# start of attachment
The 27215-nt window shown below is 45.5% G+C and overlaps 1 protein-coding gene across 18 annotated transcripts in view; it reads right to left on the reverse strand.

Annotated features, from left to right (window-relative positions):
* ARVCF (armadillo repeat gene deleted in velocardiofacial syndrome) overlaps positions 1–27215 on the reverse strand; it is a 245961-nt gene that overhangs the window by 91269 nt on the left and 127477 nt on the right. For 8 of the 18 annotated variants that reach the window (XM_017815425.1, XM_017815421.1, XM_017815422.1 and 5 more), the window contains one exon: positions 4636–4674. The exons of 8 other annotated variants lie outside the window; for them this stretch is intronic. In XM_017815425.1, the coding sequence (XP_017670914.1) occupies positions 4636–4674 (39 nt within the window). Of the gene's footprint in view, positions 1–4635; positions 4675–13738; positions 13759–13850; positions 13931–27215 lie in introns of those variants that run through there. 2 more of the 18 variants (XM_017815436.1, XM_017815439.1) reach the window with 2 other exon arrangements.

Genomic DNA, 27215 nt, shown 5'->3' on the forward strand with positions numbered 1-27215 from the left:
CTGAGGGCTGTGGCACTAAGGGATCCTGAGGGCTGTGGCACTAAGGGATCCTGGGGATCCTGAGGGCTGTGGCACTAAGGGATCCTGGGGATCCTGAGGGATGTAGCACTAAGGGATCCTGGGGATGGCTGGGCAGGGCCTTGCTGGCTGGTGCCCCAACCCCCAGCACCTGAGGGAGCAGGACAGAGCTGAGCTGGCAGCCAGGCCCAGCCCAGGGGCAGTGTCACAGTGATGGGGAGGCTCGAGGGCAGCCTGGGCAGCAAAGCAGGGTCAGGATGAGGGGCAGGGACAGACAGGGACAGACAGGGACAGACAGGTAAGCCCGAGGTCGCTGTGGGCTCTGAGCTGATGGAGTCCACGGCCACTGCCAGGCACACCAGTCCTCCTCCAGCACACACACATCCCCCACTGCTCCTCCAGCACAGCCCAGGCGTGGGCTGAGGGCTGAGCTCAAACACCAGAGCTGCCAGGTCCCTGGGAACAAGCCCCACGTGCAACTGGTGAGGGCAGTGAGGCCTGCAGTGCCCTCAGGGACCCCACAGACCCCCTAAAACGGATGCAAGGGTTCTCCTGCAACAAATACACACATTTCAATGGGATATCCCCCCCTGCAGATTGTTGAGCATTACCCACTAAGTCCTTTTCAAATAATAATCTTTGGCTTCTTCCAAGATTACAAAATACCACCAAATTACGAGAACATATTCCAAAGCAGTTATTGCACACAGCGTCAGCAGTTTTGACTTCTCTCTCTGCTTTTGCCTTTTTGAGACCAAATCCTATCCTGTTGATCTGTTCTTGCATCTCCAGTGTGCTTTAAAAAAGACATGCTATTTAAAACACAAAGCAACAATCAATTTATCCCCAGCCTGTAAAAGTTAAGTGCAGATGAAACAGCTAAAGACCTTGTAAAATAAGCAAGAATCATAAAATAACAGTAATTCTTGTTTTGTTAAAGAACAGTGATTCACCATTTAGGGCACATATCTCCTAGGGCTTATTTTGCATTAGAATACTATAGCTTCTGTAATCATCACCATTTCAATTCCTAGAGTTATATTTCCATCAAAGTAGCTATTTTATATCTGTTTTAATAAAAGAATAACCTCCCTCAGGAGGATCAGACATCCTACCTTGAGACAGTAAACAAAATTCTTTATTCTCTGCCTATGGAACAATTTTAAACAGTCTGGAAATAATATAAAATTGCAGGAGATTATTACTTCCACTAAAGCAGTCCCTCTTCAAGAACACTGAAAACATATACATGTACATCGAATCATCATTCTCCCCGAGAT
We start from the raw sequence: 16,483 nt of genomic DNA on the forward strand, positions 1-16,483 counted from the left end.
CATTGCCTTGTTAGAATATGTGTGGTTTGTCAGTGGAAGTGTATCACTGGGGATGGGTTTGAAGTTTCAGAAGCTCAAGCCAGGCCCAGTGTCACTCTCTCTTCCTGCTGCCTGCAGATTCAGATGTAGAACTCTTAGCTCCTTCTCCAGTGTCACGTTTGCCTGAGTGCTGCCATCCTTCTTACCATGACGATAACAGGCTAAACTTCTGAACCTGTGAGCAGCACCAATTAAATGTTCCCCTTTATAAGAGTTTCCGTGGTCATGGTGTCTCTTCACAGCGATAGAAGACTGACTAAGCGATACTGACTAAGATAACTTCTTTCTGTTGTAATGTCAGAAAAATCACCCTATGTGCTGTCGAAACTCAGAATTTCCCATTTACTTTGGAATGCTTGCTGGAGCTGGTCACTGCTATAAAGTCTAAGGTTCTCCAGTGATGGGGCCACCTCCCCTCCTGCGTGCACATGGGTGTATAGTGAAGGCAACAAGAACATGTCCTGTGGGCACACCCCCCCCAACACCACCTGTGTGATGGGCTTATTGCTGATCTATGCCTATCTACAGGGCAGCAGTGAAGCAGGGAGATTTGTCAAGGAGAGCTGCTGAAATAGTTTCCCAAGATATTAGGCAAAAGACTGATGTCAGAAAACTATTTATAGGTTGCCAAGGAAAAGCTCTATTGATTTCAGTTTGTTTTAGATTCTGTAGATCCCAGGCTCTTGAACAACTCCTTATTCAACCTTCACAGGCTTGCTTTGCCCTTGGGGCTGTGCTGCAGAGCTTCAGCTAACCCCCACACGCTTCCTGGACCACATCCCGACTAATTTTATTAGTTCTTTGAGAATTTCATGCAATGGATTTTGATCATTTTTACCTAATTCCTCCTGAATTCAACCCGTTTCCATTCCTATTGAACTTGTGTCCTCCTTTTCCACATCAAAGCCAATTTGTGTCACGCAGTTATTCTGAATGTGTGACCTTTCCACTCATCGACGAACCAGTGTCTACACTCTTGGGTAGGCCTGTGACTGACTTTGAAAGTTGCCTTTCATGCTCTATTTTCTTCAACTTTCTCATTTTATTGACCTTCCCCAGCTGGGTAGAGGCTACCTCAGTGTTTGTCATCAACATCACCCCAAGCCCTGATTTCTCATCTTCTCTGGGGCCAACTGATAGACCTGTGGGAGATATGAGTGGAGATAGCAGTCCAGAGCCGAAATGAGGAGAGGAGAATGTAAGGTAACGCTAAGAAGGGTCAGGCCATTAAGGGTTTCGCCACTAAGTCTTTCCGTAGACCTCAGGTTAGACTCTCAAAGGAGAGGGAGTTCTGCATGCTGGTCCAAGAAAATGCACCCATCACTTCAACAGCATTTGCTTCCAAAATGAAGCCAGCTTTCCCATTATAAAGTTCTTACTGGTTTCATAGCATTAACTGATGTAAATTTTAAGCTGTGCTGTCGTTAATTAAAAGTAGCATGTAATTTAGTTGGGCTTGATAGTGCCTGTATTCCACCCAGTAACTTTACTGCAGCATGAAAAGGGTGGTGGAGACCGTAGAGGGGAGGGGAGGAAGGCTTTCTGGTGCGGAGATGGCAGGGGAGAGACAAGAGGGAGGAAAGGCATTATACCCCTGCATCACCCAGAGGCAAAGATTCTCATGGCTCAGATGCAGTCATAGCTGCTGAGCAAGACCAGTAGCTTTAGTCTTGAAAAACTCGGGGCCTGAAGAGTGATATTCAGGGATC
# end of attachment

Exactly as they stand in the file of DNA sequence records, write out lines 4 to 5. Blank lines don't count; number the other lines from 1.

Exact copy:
Genomic DNA, 27215 nt, shown 5'->3' on the forward strand with positions numbered 1-27215 from the left:
CTGAGGGCTGTGGCACTAAGGGATCCTGAGGGCTGTGGCACTAAGGGATCCTGGGGATCCTGAGGGCTGTGGCACTAAGGGATCCTGGGGATCCTGAGGGATGTAGCACTAAGGGATCCTGGGGATGGCTGGGCAGGGCCTTGCTGGCTGGTGCCCCAACCCCCAGCACCTGAGGGAGCAGGACAGAGCTGAGCTGGCAGCCAGGCCCAGCCCAGGGGCAGTGTCACAGTGATGGGGAGGCTCGAGGGCAGCCTGGGCAGCAAAGCAGGGTCAGGATGAGGGGCAGGGACAGACAGGGACAGACAGGGACAGACAGGTAAGCCCGAGGTCGCTGTGGGCTCTGAGCTGATGGAGTCCACGGCCACTGCCAGGCACACCAGTCCTCCTCCAGCACACACACATCCCCCACTGCTCCTCCAGCACAGCCCAGGCGTGGGCTGAGGGCTGAGCTCAAACACCAGAGCTGCCAGGTCCCTGGGAACAAGCCCCACGTGCAACTGGTGAGGGCAGTGAGGCCTGCAGTGCCCTCAGGGACCCCACAGACCCCCTAAAACGGATGCAAGGGTTCTCCTGCAACAAATACACACATTTCAATGGGATATCCCCCCCTGCAGATTGTTGAGCATTACCCACTAAGTCCTTTTCAAATAATAATCTTTGGCTTCTTCCAAGATTACAAAATACCACCAAATTACGAGAACATATTCCAAAGCAGTTATTGCACACAGCGTCAGCAGTTTTGACTTCTCTCTCTGCTTTTGCCTTTTTGAGACCAAATCCTATCCTGTTGATCTGTTCTTGCATCTCCAGTGTGCTTTAAAAAAGACATGCTATTTAAAACACAAAGCAACAATCAATTTATCCCCAGCCTGTAAAAGTTAAGTGCAGATGAAACAGCTAAAGACCTTGTAAAATAAGCAAGAATCATAAAATAACAGTAATTCTTGTTTTGTTAAAGAACAGTGATTCACCATTTAGGGCACATATCTCCTAGGGCTTATTTTGCATTAGAATACTATAGCTTCTGTAATCATCACCATTTCAATTCCTAGAGTTATATTTCCATCAAAGTAGCTATTTTATATCTGTTTTAATAAAAGAATAACCTCCCTCAGGAGGATCAGACATCCTACCTTGAGACAGTAAACAAAATTCTTTATTCTCTGCCTATGGAACAATTTTAAACAGTCTGGAAATAATATAAAATTGCAGGAGATTATTACTTCCACTAAAGCAGTCCCTCTTCAAGAACACTGAAAACATATACATGTACATCGAATCATCATTCTCCCCGAGAT